Friday, March 28, 2014

Students begin fire restoration project

Group collecting money to buy seeds

Express Staff Writer

     A local student group has placed donation boxes at several area businesses and schools to raise money for a project that will help restore land burned last summer by the Beaver Creek Fire.

     The Student Conservation Council, created by the Wood River Land Trust last summer, is partnering with the U.S. Forest Service to buy sagebrush and bitterbrush seedlings as well as native seed mix to be planted by student volunteers on public land at Greenhorn Gulch this fall.

     “After seeing all the hard work the firefighters put in to save this valley last summer, it is fulfilling to be able to contribute to the restoration and do our part,” said Alex Harten, a junior at the Community School in Sun Valley and founding member of the council. “This opportunity to help has opened my eyes to how much time and energy is spent to restore lands after a fire. We hope to motivate our friends, other students and adults to help with the fall planting.”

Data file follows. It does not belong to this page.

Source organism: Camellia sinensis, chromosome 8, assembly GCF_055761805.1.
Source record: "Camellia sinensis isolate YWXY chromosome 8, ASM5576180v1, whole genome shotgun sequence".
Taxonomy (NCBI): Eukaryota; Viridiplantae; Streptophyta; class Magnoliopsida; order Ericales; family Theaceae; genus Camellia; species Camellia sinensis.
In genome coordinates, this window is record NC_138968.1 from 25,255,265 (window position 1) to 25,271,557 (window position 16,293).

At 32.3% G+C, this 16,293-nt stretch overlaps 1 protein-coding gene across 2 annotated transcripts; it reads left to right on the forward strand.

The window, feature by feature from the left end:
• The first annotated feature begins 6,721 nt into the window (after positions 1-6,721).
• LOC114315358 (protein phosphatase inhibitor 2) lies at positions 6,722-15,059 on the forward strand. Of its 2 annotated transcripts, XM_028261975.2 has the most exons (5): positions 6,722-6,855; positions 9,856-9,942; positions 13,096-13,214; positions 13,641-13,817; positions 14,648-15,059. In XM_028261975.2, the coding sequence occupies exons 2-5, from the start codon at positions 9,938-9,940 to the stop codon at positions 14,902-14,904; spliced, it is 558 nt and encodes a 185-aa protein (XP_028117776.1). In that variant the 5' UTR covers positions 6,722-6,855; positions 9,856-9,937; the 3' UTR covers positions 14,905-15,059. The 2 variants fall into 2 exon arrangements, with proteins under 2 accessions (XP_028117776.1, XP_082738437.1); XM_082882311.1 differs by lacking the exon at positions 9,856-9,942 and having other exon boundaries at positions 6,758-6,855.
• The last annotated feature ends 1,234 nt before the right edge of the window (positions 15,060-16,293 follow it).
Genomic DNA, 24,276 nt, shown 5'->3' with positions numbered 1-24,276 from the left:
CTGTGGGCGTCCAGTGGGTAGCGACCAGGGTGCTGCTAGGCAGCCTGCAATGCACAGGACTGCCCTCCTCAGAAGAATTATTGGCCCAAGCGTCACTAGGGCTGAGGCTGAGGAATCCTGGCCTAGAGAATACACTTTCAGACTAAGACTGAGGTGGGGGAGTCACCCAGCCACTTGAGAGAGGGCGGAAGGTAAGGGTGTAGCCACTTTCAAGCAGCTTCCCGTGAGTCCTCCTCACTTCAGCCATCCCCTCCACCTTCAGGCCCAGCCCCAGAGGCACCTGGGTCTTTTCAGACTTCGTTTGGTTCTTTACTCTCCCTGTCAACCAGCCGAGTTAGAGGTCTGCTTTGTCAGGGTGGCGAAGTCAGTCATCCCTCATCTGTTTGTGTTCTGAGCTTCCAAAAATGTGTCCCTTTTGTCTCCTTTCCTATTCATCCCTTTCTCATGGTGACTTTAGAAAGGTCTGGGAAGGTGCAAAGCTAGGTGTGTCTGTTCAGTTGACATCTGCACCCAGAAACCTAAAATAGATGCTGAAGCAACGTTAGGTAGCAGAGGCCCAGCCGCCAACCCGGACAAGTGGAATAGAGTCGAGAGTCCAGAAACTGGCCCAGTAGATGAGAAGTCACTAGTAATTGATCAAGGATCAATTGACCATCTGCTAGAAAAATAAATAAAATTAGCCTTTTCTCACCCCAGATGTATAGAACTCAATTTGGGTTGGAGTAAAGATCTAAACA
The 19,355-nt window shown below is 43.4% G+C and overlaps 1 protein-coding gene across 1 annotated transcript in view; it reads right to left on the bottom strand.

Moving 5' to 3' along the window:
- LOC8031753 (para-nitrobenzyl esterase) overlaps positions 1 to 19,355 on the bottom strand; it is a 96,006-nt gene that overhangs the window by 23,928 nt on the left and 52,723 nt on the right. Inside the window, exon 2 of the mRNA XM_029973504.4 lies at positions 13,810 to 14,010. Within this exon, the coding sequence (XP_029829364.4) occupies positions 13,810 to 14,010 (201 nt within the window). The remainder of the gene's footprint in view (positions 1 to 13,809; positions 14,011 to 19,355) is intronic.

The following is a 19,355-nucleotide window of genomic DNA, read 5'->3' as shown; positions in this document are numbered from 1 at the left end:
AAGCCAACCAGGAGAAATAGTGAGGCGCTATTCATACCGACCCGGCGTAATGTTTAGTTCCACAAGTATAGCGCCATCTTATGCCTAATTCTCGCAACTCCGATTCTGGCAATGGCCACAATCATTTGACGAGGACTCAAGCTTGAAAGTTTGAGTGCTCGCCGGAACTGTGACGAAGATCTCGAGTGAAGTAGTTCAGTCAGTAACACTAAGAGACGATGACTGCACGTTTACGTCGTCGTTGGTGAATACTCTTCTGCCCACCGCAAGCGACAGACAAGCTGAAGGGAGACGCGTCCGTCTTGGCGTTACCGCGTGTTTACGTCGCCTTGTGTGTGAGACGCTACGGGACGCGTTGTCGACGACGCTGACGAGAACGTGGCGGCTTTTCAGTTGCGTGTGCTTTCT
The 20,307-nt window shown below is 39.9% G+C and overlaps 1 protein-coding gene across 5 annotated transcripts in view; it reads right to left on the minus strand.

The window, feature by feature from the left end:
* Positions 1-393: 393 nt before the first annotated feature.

The planting is intended to stabilize the soil and promote growth of native species to help combat invasive species expansion.

     Donation boxes can be found at Albertsons in Hailey, Atkinsons’ Market in Bellevue and Main Street Market and Starbucks in Ketchum.

     Daphne Muehle, director of development for the Wood River Land Trust, said the student group consists of six juniors and seniors at Wood River High School and the Community School. She said the Land Trust is now reaching out to freshmen and sophomores.

     “We’re engaging them at a young age, and we’re hoping that they’ll go on to become leaders of the conservation movement,” she said.

     Muehle said the students take field trips to learn about the Land Trust’s land conservation and river restoration projects, attend board meetings to learn about governance and take fly-fishing classes. She said an anonymous donor has funded the fly-fishing trips.

     “They get to give back to their community in a different way,” she said.

     The Wood River Land Trust works with landowners to protect and restore land, water and wildlife habitat in the Wood River Valley and surrounding areas.

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